I think the first few days after our last day in college were tough, since I was getting back into Unity and programming in a way I hadn’t really thought about the entire time I was programming for Imagined World. I spent a lot of time watching tutorials (both on YouTube and Pluralsight) so I could familiarise myself with the intricacies of coding for VR. Thankfully, I think the light bulb clicked yesterday finally and it felt like I was getting the gist of it again.
The hardest part about making a VR game – in my opinion – is the movement. As a developer, you need to make sure that your movement system isn’t going to make your player nauseous or unable to move around comfortably. I think that’s why we decided to incorporate the SteamVR package into our game. It already has a fully functioning teleportation system (why reinvent the wheel) and a few other features I’ll be able to continue cannibalising while I continue to learn.
I knew I wanted to show at least three different things in this prototype: the teleportation, interaction, and a very simple proof-of-concept puzzle that could reveal a hidden drawer. With these in mind, it took me a day to fully adapt the teleportation system into the nearly-empty room. I checked that I understood the way it worked before moving on to making a couple of simple models in Maya: I needed a shelving unit that had drawers and a chess set for the simplistic puzzle example.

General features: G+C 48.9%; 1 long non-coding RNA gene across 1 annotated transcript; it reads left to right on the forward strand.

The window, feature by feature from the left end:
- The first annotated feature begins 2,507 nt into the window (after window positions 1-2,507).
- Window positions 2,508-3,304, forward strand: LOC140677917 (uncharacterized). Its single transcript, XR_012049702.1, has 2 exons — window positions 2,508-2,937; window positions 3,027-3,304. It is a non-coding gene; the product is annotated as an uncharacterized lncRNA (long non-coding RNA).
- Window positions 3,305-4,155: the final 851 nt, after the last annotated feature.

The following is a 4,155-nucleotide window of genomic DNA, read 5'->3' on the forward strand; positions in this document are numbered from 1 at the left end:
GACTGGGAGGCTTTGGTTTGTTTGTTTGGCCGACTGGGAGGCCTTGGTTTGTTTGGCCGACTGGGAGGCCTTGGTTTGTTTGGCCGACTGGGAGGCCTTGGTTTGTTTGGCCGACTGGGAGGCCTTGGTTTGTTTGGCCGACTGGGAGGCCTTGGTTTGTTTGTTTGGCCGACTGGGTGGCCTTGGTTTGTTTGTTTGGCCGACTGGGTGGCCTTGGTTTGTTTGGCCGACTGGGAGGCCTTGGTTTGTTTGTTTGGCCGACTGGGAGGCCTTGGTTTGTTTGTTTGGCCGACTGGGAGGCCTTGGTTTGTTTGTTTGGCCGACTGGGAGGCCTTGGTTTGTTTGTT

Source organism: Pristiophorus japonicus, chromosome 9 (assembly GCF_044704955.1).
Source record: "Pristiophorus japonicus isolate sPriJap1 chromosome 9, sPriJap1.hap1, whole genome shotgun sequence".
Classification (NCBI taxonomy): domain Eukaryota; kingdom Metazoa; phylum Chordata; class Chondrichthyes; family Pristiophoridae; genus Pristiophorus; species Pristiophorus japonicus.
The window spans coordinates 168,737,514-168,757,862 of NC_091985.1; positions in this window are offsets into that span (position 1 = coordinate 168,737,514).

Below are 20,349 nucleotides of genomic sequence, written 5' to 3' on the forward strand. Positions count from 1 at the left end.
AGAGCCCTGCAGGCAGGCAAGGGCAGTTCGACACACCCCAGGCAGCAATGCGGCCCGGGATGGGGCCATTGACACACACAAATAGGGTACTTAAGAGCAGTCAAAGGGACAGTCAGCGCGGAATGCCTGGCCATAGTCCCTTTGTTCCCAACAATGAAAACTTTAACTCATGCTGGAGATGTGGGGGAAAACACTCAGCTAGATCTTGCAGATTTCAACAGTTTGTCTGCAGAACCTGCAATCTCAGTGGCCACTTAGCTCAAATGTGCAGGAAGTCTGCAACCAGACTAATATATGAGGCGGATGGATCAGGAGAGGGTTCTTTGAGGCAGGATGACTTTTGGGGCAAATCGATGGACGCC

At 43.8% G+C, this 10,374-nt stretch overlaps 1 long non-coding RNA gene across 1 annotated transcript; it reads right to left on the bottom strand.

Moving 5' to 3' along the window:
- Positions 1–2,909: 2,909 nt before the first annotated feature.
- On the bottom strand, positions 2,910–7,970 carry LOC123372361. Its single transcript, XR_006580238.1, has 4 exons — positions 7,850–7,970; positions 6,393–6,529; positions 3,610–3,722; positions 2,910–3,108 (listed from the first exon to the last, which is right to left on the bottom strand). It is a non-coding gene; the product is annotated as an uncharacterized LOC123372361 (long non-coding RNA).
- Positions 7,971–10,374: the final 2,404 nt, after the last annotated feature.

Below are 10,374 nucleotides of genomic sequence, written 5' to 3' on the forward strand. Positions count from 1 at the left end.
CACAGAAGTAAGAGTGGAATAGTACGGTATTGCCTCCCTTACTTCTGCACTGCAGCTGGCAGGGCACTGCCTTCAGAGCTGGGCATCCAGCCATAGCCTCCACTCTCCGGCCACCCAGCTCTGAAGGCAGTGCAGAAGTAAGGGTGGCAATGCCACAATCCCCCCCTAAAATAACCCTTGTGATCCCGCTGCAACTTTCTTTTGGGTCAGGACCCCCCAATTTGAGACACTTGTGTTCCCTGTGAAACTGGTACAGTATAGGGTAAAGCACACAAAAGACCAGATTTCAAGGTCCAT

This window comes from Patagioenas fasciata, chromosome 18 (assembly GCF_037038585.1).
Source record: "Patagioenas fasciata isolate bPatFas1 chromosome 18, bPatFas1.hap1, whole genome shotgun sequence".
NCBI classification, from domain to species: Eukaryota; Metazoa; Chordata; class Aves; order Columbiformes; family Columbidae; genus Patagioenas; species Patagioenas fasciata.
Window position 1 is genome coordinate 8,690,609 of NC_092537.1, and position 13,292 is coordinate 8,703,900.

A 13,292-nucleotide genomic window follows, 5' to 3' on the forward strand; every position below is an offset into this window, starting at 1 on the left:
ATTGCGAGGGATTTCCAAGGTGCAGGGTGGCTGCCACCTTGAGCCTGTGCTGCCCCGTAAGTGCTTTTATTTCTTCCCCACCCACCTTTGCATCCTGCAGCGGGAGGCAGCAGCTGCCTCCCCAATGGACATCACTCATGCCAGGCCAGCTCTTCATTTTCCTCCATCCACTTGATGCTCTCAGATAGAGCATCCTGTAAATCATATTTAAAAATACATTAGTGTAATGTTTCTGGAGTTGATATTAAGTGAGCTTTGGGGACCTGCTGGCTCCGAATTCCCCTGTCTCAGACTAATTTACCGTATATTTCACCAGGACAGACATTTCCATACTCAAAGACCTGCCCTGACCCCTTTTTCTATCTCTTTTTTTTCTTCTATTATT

I actually don’t like the highlighting that happens with the interactions and it’ll be one of the first things I change for MVP. There were also some collider issues which I managed to fix before finalising the chess puzzle. I was also waiting for some new wall brackets for the Vive lighthouses to arrive from Amazon, so A LOT of the tracking up until today (when we finally got them and put them up in the study) was VERY glitchy. However, I think the video example turned out quite well and we’ll be using it during my part of the presentation.
Meanwhile, I think Marc’s drawings are looking amazing. Sometimes he has issues with 2D drawings and getting precious about his work, which means deadlines are at risk, but today he moved from digital to pen and paper and that seemed to help a lot. He has about three pages worth of concept art, which hopefully will be enough to meet the standards of the grading criteria, but I get the feeling he’ll still do a few more before the actual presentation is done.
I think the painted ones show off the style he’s going for really well, even though they took up a majority of his time. Going for an “old manor home” sort of feel means going very antique with the furniture, but the stylising means he’s can add extra flourishes he normally wouldn’t be able to.
Next blog post will likely be after the pitch on Monday, to reflect on how things went and to show it off in its entirety!